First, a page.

By Michael Frayn
Directed by Christopher Luscombe
Venue: Hampstead Theatre
Date: Saturday 16th May 2009
A is for Actors. This was a decent bunch.
B is for…. Bugger, I hate these alphabetical lists. (And I even had a ready-made entry for W. Witches. How often does that happen?)
This was our first visit to the Hampstead Theatre. I’d seen it under construction for a number of years when visiting a friend in the area, but it’s taken a long time for us to take that final step and actually come here to see a play. I like the look of the place, the ladies’ loos are fine, there’s lemon sorbet on offer at the interval, and the auditorium feels snug and intimate. We joined the Friends scheme on the spot. The only down side to today’s trip was that our seats were right at the back in the mezzanine, row M, and I felt I was missing a lot through being so far from the stage, but we’ll know better when we book next time. And we also managed to make our first visit on the very Saturday the Jubilee line was completely closed!
The play itself is obviously dated, although it took a while for me to suss out the period. Given that it’s set in a local newspaper cuttings library, there would have been plenty of scope for the dialogue to have firmed this up, but it wasn’t to be. Likewise, in the second half, I wasn’t aware of how much time had passed since the first. Not essential, I know, but I felt the overall vagueness as to time had leaked into the production as well, making it less funny than it could have been. I had the feeling that I’d come in part way through, as there was a good deal of laughter in the early stages for no reason I could see. Perhaps I missed a reaction, or just didn’t get the joke. I then found I was laughing at some things pretty much on my own, so the audience was definitely not as one in the early stages.
The set was also pretty dominant, which may have affected my experience. The characters seemed quite small and mostly static against a set of bright blue (verging on turquoise) filing cabinets and cupboards, there were a couple of desks, a lift door with wrap-around stairs, various office accoutrements (kettle, coat stand, etc.) and a mass of papers and folders everywhere. The mess was transformed during the interval to leave the place spick and span. Food could have been eaten off the floor, had one so wished, and assuming Lesley (the tidy one) wasn’t there to stop it. In trays were clearly marked, removed folders had to be signed for, all trace of comfortable nooks and crannies for errant journalists to lurk in had been scrupulously removed, and only Lucy’s desk, now separated, even distanced from Lesley’s and with a marvellous view of a wall, retained that air of total disarray so familiar from the first half. It didn’t stay that way for long.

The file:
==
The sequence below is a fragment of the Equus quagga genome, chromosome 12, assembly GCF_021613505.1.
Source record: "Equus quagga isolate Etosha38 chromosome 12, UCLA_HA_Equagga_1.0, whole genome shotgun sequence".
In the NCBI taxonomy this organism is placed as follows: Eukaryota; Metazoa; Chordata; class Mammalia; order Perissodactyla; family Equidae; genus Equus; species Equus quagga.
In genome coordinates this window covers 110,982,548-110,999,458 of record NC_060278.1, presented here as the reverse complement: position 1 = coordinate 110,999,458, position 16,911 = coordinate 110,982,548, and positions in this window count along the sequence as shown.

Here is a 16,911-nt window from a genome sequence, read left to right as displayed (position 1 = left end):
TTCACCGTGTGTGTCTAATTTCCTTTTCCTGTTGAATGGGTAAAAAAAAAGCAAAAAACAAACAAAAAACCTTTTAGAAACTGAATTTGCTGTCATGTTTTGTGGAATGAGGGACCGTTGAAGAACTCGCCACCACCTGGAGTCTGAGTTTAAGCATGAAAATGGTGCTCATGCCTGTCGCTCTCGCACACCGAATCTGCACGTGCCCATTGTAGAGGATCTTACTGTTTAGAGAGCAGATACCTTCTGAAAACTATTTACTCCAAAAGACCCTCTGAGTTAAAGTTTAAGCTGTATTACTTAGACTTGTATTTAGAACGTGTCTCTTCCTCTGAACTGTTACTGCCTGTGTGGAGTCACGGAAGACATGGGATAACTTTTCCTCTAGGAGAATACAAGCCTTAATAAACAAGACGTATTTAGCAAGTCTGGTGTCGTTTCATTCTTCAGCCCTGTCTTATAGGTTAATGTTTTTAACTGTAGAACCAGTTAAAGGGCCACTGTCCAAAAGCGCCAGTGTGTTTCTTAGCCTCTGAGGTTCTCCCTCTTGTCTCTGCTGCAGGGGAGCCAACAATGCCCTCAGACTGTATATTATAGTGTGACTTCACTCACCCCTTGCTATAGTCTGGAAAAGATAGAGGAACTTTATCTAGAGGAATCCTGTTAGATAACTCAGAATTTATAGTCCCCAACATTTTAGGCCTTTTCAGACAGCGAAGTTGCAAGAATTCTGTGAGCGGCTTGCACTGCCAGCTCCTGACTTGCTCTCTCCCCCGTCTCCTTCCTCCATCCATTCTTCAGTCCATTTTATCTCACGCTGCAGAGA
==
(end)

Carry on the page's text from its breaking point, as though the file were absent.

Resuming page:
The first half shows us Lesley’s first hour in her new job as assistant to Lucy, the newspaper’s librarian. Lucy’s the scatty sort, arriving late because she spent half an hour trying to decide whether to buy a fur coat in a charity shop for five pounds. She did buy it, and then spends several minutes in the office trying to decide if it’s really her. Being nice to everyone and finding information in the mess that constitutes her filing system are her two main talents, so it’s no surprise when she invites Arnold, one of the journalists, round for supper. He’s an older bloke whose wife has gone into hospital, leaving him without protection from Nora, the features editor and a predatory widow who’s desperate for company. There’s a garrulous messenger called Geoffrey, the leader writer John, who has been in an on-off relationship with Lucy, and Wally, another journalist or editor who livens the place up by constantly pretending to be about to run off with Lucy.
All of the existing group get on reasonably well, allowing for the usual amount of bitching behind each others’ backs. Lesley on the other hand is the compulsive type, who doesn’t find the current employees as charming or as entertaining as they find themselves. Without staging an actual coup she still manages to take over the library, hence the massive change in the interval. Both Steve and I noticed some signs on the filing cabinets and cupboards in the second half, but we weren’t close enough to read them (no doubt they were instructions from Lesley).
This time it’s John and Lesley who are having the relationship. She wants to buy a house, he’s showing all the usual signs of dithering. Lucy is still there, and nominally in charge, but she’s clearly finding it hard to keep going. Eventually, the news comes that the paper is to close, and with Lesley not in the room, the rest of the cast indulge in a frenzy of clippings tossing. In no time at all, the floor is awash with news cuttings and I could really relate to the fun they were all having.
Then Lesley arrives, and handles the situation remarkably well, I thought. She did point out that there was a meeting to try and keep the paper going by means of a staff buy out, so in fact the cuttings will be needed again. The play finishes with Lucy starting to get the bits of paper back into order while the others have headed off to the meeting, a slightly down beat ending.
I would say this isn’t Michael Frayn’s best work, possibly because of his background in journalism, working for the Manchester Guardian and then the Observer for a number of years. He may have liked and appreciated the characters and story, but that doesn’t necessarily translate well to the stage. I have no complaints about the acting – Penelope Beaumont was a late substitution for Annette Badland, and did a fine job – but the piece was just too slight to really engage me. Even allowing for the way we were affected by our distance from the stage, I wouldn’t consider this one worth seeing again.
© 2009 Sheila Evans at ilovetheatre.me